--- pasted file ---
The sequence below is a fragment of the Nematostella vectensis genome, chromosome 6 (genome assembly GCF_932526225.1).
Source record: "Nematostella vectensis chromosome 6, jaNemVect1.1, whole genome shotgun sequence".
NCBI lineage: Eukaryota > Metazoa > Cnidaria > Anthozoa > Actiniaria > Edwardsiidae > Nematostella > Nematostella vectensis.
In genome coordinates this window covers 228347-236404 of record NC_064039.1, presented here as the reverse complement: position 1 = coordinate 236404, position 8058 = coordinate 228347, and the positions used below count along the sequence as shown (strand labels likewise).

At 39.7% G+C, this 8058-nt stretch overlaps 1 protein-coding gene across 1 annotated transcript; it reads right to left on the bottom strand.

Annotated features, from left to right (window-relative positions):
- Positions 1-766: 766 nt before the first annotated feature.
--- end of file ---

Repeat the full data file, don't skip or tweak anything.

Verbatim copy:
The sequence below is a fragment of the Nematostella vectensis genome, chromosome 6 (genome assembly GCF_932526225.1).
Source record: "Nematostella vectensis chromosome 6, jaNemVect1.1, whole genome shotgun sequence".
NCBI lineage: Eukaryota > Metazoa > Cnidaria > Anthozoa > Actiniaria > Edwardsiidae > Nematostella > Nematostella vectensis.
In genome coordinates this window covers 228347-236404 of record NC_064039.1, presented here as the reverse complement: position 1 = coordinate 236404, position 8058 = coordinate 228347, and the positions used below count along the sequence as shown (strand labels likewise).

At 39.7% G+C, this 8058-nt stretch overlaps 1 protein-coding gene across 1 annotated transcript; it reads right to left on the bottom strand.

Annotated features, from left to right (window-relative positions):
- Positions 1-766: 766 nt before the first annotated feature.